With the Treaty of Batum, an alliance was formed between the Ottomans and the newly established Azerbaijani Democratic Republic. However, the Ottomans did not recognize the independence of the ADR. For the Ottomans, this treaty was important in terms of establishing a legal framework for intervention in the territories of Armenia and Azerbaijan. For this reason, local government was abolished in Ganja, as it was in Nakhchivan. The Islamic Army of the Caucasus consisting of Azerbaijanis and Turks was formed here. On September 15, the Ottoman-ADR army captured Baku. Two days after the capture of Baku, the ADR government moved there. It was after moving to Baku that the Musavatist government, taking into account the composition of the population, laid claims to Nakhchivan, which was part of the Irevan Governorate. The claims to Nakhchivan and Zangezur caused disputes between Armenia and Azerbaijan. (Altstadt, 1992:92). Both sides began ethnic cleansing in the regions to implement their claims. In Nakhchivan, ethnic cleansing was carried out by the Ottomans. In September 1918, the Turkish troops began killing the Armenians living here and expelling them from their homes. The Armenian population was forced to flee to Irevan and Karabakh to escape persecution. Many of the abandoned settlements were seized by Muslims. After the withdrawal of the Turkish army from Nakhchivan in November 1918 under the Armistice of Mudros, the Armenian refugees returned to Nakhchivan (Baberowski, 2010:164).
Nakhchivan as part of Britain
In the second half of 1918, the Ottoman positions in the war began to shake. On October 30, the Ottomans signed the Armistice of Mudros with the Allies to withdraw from the war. According to the terms of this treaty, the Ottoman army was to withdraw from all the lands it had seized in the Caucasus. Before the Ottoman army left Nakhchivan at the end of 1918, it established the Araz Republic, which consisted mainly of Nakhchivan and Sharur-Daralayaz Uyezds (Bagirov, 1965:46). Recognizing the Araz Republic, the Ottoman Empire kept here 5 officers and 300 soldiers under Khalil Bey’s command (Sadigov, 1995:10). This republic was merged with the “South-West Caucasus Republic” established in the strip of land that would connect Nakhchivan with the Black Sea coast. These republics established on paper were a buffer zone against the Entente. After the British occupied Nakhchivan in January 1919, they accepted the Araz Republic as a puppet state created by the Ottomans like the ADR and did not recognize it (Altstadt, 1992:104). After the British occupation of Nakhchivan, the Ottoman officers who remained here presented themselves as soldiers of the Araz Republic.
In early January 1919, Major Gibbon of the British Army arrived in Nakhchivan. The main purpose of his visit was to study the state of the armed forces of the Araz Republic and the extent of the Turkish influence on the policy of this republic. In February 1919, a delegation led by another British emissary, Captain Lawton, arrived in Nakhchivan. He held negotiations about the deployment of British troops in Develi, Nakhchivan, Julfa and Shahtakhty and about the British authorities resolving all local issues.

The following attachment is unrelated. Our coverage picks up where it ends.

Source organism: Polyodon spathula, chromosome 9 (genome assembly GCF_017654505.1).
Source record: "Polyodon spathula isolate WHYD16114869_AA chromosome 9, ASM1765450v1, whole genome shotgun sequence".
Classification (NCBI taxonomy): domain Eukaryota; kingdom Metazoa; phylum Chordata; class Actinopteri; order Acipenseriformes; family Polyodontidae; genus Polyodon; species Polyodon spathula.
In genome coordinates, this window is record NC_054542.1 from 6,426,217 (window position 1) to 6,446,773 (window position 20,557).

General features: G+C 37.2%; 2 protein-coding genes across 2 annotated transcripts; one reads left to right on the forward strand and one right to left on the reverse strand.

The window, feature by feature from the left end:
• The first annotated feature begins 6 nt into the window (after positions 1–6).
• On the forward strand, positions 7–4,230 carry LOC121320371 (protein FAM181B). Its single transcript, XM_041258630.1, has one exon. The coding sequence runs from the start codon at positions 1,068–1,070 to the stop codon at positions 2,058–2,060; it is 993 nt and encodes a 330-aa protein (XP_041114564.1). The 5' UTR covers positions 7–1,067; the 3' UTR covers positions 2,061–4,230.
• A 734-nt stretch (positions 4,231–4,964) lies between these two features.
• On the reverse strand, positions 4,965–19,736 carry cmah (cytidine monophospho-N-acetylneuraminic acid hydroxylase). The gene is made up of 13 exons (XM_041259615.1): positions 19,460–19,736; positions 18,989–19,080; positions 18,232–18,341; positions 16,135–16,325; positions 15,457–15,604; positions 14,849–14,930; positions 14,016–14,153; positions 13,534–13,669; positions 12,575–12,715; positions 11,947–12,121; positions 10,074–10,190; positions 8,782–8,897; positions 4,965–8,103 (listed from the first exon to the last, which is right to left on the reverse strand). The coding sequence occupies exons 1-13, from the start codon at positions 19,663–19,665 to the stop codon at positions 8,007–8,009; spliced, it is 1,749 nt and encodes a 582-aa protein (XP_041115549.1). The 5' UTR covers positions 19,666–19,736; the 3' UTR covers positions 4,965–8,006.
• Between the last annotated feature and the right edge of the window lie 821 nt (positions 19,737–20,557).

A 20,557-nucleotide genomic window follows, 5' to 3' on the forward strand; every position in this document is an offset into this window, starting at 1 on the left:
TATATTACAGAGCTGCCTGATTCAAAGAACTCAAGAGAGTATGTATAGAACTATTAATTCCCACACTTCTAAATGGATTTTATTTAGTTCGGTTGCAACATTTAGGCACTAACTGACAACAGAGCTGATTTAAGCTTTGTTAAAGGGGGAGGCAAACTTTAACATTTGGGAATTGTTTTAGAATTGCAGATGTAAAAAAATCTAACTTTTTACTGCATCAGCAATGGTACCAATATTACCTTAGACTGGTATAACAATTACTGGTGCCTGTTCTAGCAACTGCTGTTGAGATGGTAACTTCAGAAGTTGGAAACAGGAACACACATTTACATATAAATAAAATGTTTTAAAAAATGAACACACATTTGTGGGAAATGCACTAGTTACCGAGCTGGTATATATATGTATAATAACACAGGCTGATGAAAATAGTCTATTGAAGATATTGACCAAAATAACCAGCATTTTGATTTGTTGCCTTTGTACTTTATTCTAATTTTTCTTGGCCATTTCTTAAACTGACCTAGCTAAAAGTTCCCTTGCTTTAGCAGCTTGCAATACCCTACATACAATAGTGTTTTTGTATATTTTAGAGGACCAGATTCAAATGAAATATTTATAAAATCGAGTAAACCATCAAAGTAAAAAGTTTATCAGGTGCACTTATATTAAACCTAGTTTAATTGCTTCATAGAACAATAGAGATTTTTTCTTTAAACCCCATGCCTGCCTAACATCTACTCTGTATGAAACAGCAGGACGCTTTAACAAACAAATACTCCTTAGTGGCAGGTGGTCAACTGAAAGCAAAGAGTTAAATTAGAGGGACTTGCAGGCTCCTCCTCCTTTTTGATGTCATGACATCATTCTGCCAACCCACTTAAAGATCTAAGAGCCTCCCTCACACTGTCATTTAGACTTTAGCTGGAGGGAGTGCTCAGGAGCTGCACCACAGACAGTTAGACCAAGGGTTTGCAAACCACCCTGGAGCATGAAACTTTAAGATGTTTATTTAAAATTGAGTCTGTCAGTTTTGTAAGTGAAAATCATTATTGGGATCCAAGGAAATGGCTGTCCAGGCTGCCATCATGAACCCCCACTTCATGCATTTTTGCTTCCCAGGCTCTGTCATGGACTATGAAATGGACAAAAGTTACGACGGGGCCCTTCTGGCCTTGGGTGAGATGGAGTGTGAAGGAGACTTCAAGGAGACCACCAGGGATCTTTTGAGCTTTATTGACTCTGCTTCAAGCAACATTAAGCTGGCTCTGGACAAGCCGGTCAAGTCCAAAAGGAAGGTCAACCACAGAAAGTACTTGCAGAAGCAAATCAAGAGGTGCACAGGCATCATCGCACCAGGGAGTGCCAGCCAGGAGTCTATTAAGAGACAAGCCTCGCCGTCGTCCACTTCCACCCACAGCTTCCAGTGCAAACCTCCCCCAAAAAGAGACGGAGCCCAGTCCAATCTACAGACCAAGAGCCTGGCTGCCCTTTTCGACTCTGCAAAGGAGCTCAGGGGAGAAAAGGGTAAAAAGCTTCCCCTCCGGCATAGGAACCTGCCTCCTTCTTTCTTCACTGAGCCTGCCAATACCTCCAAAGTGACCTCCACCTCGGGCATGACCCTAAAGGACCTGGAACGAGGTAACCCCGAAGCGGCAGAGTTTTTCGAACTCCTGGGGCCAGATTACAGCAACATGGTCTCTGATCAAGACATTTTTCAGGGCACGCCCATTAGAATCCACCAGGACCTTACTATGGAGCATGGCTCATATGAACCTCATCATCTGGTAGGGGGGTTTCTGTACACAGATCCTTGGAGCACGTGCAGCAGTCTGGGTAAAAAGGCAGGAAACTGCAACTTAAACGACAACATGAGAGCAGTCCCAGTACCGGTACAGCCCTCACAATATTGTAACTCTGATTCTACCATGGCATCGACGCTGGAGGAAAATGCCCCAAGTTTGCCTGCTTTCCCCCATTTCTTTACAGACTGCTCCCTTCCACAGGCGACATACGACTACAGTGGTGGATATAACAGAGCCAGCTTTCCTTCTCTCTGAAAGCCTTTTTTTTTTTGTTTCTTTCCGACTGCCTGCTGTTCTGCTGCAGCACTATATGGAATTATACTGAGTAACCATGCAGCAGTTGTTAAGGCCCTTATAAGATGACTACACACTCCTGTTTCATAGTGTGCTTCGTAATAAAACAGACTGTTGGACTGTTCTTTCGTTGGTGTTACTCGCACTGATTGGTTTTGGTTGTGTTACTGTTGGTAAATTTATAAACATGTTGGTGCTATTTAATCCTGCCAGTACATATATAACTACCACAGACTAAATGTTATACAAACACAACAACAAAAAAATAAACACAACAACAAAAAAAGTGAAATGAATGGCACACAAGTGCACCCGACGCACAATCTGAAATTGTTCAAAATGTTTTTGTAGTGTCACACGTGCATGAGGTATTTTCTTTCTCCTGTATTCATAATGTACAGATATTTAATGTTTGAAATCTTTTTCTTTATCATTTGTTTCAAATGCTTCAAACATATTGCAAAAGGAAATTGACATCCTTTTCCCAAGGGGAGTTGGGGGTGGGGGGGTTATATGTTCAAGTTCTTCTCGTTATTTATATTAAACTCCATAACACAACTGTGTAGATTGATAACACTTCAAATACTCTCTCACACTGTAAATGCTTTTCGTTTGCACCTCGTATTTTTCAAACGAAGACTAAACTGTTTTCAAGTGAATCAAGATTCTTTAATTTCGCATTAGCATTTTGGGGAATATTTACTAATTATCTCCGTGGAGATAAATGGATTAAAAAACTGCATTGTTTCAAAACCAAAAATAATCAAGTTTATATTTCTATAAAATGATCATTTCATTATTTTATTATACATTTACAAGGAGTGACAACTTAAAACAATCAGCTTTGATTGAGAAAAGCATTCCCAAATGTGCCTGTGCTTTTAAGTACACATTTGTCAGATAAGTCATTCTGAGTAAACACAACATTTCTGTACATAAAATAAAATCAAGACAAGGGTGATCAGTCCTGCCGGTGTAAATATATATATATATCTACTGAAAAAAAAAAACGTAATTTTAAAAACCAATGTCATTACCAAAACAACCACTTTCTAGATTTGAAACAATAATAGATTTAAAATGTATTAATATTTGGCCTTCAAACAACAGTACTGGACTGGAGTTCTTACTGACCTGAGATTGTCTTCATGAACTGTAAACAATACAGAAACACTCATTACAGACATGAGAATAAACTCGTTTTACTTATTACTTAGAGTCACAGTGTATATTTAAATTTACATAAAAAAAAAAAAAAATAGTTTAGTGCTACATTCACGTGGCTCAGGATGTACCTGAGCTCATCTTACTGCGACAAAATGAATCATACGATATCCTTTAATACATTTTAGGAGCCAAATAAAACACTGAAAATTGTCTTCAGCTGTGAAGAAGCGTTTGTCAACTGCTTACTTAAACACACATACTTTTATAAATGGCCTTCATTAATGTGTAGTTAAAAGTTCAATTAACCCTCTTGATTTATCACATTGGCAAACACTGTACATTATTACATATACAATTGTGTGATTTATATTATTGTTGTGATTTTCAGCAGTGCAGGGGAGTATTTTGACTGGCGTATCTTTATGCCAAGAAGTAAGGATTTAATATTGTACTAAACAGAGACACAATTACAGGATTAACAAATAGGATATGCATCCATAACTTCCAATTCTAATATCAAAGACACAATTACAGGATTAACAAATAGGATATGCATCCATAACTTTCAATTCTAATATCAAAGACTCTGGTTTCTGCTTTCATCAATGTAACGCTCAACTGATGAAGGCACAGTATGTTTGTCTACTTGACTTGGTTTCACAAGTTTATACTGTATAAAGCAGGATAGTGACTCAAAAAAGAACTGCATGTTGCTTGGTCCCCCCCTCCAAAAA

Attempts by Armenian and Azerbaijani officials to realize their territorial claims, armed with the right of peoples of self-determination backed by US President Wilson, and consolidate them in international law failed. Topchubashi, who led the Azerbaijani delegation to Versailles, witnessed Wilson’s lack of interest in the affairs of the Caucasus Republic. In Paris, Azerbaijan’s territorial claims to Nakhchivan and other Muslim-populated regions of the Caucasus were disregarded (Baberowski, 2010:158). Thomson accepted Azerbaijan’s claims to Karabakh because of it being part of the Elisabethpol Governorate of Karabakh and appointed Khosrov Bey Sultanov as its governor. However, the British temporarily recognized Nakhchivan as the territory of Armenia in order to prevent the formation of a corridor between Azerbaijan and Turkey. This move was met with dissatisfaction on the part of the Nakhchivan National Council and the ADR (Altstadt, 1992:94). The chairman of the National Council of Azerbaijan Rasulzade called this decision a betrayal. Jafargulu Khan, the leader of the Nakhchivan National Committee, openly stated that he rejected any administration other than Azerbaijani over the territory. Therefore, the Nakhchivan National Committee sought to establish closer ties with the Turks in order to protect the region from the Dashnak threat and prevent its annexation to Armenia (Geukjian, 2012:59).